The Prime Minister doesn’t need to endorse every dot and comma of it. But she does need to show the EU that the Commons and her Party can agree on something.

The least bad outcome of today’s Commons votes is that European Research Group members, and other Brexiteer MPs, vote for the amendment about which Graham Brady writes on this site this morning (assuming that the Speaker selects it).

They may be right to object that adding a codicil in addition to the backstop, rather than simply scrapping the latter, would not provide the legal certainty required to guarantee an end to its effects.  By floating the prospect of a codicil, Sir Graham thereby alienated some pro-Leave Tory MPs without necessarily persuading some pro-Remain ones.

But Theresa May doesn’t want to present the EU with the Brady proposal word for word.  What she is aiming to do is to show it that the Commons isn’t opposed to everything, but can agree on something – and that at the core of that something is the removal of the backstop as it stands.  Hence her decision to whip in favour of the Brady amendment – a late decision, but better late than never.

The new Malthouse compromise, agreed on by Conservative Soft and Hard Brexiteers alike, could then supplement the Brady proposal: in a nutshell, this seeks to replace the present backstop with a different one, which would either allow a “smooth transition” to a deal or put in place a “triple safety net” if there is no deal.

Or else the Prime Minister could try the Bew plan, which may be more realistic.  Either way, neither the EU nor the Irish Government will be willing, surely, to drop the idea of a backstop entirely.  But replacing it, as the Malthouse idea proposes, or ameliorating and time-limiting it and, as Bew suggests, may be a different matter – especially since Michel Barnier has now let the unicorn out of the bag over maxfac.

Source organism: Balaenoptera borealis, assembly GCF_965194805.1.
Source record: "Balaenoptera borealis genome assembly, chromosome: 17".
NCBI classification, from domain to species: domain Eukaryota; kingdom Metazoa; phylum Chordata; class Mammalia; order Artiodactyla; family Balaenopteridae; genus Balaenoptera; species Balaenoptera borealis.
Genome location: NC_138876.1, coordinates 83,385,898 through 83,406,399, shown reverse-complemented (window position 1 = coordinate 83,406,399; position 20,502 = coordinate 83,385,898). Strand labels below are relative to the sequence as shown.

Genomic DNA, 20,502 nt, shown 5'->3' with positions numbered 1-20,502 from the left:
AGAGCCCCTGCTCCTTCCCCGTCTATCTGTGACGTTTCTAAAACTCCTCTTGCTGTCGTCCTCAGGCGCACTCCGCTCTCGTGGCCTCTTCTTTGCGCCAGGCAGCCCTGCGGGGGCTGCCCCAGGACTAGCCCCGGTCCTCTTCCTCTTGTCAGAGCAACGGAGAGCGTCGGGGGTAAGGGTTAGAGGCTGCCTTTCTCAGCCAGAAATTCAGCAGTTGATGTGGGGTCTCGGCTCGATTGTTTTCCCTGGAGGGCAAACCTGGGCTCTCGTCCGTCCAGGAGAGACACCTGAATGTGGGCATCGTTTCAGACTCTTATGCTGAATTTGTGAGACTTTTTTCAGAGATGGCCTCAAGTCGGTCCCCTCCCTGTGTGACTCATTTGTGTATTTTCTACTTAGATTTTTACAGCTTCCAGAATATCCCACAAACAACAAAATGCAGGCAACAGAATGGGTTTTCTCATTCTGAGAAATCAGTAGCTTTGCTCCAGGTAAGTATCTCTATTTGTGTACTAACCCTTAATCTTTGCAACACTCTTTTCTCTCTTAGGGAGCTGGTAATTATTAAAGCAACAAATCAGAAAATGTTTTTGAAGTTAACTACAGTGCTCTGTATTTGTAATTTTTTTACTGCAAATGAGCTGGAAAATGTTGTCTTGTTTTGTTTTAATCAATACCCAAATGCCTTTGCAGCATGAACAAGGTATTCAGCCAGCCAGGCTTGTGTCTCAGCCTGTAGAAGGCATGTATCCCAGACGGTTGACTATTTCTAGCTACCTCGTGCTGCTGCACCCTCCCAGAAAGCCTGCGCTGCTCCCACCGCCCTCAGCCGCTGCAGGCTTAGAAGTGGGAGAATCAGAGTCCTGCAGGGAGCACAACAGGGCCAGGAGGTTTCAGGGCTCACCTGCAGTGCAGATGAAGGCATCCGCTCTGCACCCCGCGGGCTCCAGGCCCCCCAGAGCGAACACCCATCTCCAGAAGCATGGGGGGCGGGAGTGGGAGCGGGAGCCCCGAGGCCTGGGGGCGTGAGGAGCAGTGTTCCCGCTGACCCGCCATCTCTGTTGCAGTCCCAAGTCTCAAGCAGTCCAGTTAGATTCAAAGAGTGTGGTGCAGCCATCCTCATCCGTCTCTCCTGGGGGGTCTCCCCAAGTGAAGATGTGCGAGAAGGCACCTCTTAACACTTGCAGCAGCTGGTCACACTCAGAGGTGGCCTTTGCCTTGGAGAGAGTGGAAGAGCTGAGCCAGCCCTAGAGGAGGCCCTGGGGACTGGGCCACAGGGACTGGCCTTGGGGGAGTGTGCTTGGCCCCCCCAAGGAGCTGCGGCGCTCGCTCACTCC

If the Brady amendment is not carried, the following sequence of events is almost certain.  Remainers and Soft Brexiteers in the Government and Commons will say that May tried to take the ERG with her, and failed; that the only option left for her is to go with them; and that this means extending Article 50, doing a deal with Labour MPs, and then accepting either Norway Plus or a second referendum.

A further weakened Prime Minister would no longer be in a position to resist.  The power pendulum within the Government would swing back to David Lidington, the group of pro-Soft Brexit Cabinet Ministers fronted by Amber Rudd, and the policy instincts of the civil service.  And the Conservative Party would face the prospect of a formal split, paving the way for a Marxist government under Jeremy Corbyn.

DUP MPs meet this morning.  If they decide that the Brady amendment is at least a start, and declare that it should form the basis of an approach to Brussels, ERG members should take note.  It may of course be that there is some procedural twist later today that ConservativeHome can’t anticipate this morning, but the choice for pro-Brexit MPs as we write is a straightforward one.

The stark truth is that by angling for everything they risk getting nothing – whether the Cooper amendment passes today or not.  Plus the risk of paving the way either for Brexit in name only, or for a second referendum that could tear the country apart, whatever the result.

May needs a new offer to make to the EU. Paul Bew has one for her. She should take it up.

He advised the man who co-won a Nobel Peace Prize for his work on the Belfast Agreement – and argues that the backstop breaches it.

ConservativeHome wishes the Brady amendment the very best of luck tomorrow.  Its core proposal is to replace the Northern Ireland backstop with “alternative arrangements”.  The phrase is usually read as a code for the maximum facilitation plan first outlined by the Government during the summer of 2017 in a position paper. The idea was dismissed by Sabine Weyand as being like “a hunt for the unicorn”.